Constructive approach – Plymouth building projects take shape
HUNDREDS of millions of pounds have been invested in key construction projects across the city since the start of the economic downturn.
Despite a double dip recession and a credit crunch, Plymouth has seen approaching £1billion ploughed into building schemes since 2009.
Much of this has been pumped into just three key projects: at Devonport's former South Yard Enclave, at the ex-naval headquarters at Mount Wise, and in Millbay.
And the investment hasn't ended, and if forthcoming projects such as the Millbay-city centre boulevard, new schools and a mooted cruise liner terminal, get the nod it will mean a further huge injection of capital.
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A recent meeting of Plymouth Area Business Council was given a run-down of the huge investment already made in the city.
Paul Barnard, Plymouth City Council's assistant director of development (planning and regeneration), said city planners had approved £1.65billion of projects since 2009, when the downturn was at its steepest.
He told the meeting, at the council chamber, that more than £538million of these projects had been delivered – with others under way.
Richard Keen, of Galion, the project advisor to Mount Wise (Devon) Ltd, said Phase I of the Village by the Sea Mount Wise housing project had seen £20million of private sector cash used.
And with the start of Phase 2 scheduled for later this year, he said more than £100million will have been invested into Plymouth's economy.
Mr Keen said the project, at a site including Grade II listed buildings, aims for development of 468 residential units, retail outlets and a boutique hotel.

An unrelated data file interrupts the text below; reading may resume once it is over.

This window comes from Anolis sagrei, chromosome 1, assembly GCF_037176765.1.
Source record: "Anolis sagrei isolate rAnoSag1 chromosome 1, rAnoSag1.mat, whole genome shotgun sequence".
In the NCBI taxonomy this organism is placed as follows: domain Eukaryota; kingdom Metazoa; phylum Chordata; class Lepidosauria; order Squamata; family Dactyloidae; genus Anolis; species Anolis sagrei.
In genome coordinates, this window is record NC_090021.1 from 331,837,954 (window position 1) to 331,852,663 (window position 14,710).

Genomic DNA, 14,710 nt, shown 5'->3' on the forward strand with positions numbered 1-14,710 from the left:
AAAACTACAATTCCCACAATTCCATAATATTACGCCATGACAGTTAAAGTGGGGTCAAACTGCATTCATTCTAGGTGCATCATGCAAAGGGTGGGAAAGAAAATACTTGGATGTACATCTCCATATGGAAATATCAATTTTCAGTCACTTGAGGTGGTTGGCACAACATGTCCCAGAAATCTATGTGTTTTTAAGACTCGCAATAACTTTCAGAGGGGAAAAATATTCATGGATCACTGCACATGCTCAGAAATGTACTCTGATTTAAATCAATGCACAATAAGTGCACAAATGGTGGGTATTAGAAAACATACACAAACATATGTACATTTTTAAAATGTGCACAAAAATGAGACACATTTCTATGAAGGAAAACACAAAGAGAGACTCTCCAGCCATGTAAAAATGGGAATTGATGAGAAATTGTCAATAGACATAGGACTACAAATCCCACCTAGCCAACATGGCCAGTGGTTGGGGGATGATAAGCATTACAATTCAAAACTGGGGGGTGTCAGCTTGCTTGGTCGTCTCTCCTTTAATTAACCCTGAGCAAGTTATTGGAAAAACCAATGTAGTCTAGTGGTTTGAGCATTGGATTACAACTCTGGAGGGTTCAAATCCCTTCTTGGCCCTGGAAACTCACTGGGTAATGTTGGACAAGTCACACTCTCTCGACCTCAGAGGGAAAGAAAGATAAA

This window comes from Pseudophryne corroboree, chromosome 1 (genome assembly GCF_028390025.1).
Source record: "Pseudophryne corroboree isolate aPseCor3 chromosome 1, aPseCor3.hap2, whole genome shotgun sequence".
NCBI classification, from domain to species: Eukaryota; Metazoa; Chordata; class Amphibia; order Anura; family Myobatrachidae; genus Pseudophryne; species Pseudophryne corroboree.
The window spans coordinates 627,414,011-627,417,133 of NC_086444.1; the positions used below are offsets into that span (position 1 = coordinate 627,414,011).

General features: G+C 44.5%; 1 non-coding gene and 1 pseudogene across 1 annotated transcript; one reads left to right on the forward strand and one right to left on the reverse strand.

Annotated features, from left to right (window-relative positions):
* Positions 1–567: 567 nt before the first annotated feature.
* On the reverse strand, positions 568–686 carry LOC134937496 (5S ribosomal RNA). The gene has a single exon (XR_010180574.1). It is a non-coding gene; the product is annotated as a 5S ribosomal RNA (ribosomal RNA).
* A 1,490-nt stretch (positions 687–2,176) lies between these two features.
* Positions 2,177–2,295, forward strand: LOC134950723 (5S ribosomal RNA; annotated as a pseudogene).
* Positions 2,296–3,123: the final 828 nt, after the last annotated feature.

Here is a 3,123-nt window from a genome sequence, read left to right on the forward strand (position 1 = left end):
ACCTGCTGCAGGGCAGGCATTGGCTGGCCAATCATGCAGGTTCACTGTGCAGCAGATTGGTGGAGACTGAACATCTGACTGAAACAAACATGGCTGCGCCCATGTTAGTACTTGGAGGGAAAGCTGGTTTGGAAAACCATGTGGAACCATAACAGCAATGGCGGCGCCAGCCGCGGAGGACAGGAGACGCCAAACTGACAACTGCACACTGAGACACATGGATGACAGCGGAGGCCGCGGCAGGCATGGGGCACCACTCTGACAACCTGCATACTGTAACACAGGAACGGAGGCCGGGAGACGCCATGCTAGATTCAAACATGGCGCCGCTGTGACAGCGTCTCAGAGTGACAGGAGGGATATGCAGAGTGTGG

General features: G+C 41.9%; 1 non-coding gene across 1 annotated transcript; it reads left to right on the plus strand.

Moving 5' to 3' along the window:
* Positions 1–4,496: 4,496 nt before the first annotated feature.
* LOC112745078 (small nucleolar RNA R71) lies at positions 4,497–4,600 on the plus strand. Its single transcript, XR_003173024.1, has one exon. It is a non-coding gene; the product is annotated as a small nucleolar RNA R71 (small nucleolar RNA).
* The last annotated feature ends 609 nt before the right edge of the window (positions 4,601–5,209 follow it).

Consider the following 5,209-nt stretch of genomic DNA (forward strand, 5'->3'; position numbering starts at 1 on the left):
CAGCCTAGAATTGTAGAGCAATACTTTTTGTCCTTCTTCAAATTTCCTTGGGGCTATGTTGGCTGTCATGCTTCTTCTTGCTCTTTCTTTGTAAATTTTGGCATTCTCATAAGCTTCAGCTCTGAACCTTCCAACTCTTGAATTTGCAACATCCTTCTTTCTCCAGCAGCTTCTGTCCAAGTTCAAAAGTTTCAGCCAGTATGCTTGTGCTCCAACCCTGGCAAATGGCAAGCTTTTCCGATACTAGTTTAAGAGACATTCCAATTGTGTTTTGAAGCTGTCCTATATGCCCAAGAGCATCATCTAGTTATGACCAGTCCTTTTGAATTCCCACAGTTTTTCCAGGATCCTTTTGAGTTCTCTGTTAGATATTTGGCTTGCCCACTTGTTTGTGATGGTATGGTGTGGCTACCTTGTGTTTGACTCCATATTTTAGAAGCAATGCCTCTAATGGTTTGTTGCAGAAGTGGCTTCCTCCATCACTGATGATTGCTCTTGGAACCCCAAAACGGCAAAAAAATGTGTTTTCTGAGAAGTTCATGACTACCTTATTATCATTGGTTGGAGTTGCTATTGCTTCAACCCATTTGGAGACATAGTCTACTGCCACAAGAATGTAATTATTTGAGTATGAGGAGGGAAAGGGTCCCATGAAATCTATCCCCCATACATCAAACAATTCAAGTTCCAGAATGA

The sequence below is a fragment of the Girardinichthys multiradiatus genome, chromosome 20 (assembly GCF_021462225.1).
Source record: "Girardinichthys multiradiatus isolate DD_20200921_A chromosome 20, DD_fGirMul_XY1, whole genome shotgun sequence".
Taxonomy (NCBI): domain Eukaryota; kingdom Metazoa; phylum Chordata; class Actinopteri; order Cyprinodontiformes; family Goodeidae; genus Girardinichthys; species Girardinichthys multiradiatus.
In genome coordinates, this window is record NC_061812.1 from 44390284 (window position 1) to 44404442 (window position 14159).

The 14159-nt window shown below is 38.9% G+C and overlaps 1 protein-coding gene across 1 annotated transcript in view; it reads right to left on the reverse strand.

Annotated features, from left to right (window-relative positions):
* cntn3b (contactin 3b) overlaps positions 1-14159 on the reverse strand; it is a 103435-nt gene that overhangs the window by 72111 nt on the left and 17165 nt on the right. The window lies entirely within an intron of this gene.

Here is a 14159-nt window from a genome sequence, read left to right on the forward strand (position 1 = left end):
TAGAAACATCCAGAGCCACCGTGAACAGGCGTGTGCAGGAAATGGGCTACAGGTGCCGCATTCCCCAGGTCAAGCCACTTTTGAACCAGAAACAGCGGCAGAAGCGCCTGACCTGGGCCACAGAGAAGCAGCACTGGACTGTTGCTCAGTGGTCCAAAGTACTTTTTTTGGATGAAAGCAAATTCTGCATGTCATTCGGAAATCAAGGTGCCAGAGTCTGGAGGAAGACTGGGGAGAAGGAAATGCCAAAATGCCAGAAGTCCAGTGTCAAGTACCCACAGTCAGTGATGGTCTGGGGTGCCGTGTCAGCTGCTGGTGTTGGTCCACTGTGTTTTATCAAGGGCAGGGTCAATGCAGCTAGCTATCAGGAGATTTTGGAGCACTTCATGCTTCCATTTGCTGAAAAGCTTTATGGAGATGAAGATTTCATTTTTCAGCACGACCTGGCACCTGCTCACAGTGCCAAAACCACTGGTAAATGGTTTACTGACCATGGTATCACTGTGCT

"There is a mix of Georgian-style one and two bedroom apartments and houses," he said. "Phase 1 was completed in October 2012 and is 85 per cent sold.
"We developed a new cricket pavilion and function space together with Plymouth Cricket Club.
"We also worked with local businesses in all aspects of the project.
"We have five full-time members of staff there and have employed local architects, local structural and mechanical engineers, a local contractor and local sales agent.
"There has been £20 million of private investment in Phase One."
But he added: "Life does remain exceptionally challenging – it's more important than ever that investors and the city work together.
"I don't think there is much chance of commercial demand and there is next to no tenant demand, the industry is low on funding.
"But we are looking to bring the next phase of 85 dwellings and the restoration and refurbishment of the wings of Admiralty House, which will take a few years.
"In terms of other investment in Plymouth – it's tough doing business in this environment."
Meanwhile, the estimated £300million rejuvenation of Millbay, the biggest regeneration scheme in Plymouth since the Second World War, is still under way.
John Casey, from Deborah Clark Associates – speaking in the absence of Duncan Cumberland, development director for the Millbay project's Muse Developments – told the meeting the first major block, the Cargo building, is fully sold.
He said work on the King Point Marina is due for completion by the end of the summer, and said: "This should act as a catalyst for further development."
The meeting was told work on the proposed boulevard, which will link Millbay to the city centre, may start as early next month.
Members also heard about plans in the pipeline for a Plymouth School of Creative Arts, earmarked for a site neighbouring Cargo and intended for an autumn 2014 opening.
The possibility of building a cruise liner terminal was also discussed, with a report on the subject ordered for the next PABC meeting in June.
Charles Howeson, chairing the meeting, said: "This is a piece of infrastructure we probably should have in the city sooner rather than later."
He added: "£10million is not a great amount of money in the grand scheme of things. Let's all agree we want to see this."
However concerns were raised as to whether Millbay would be the best place for a terminal.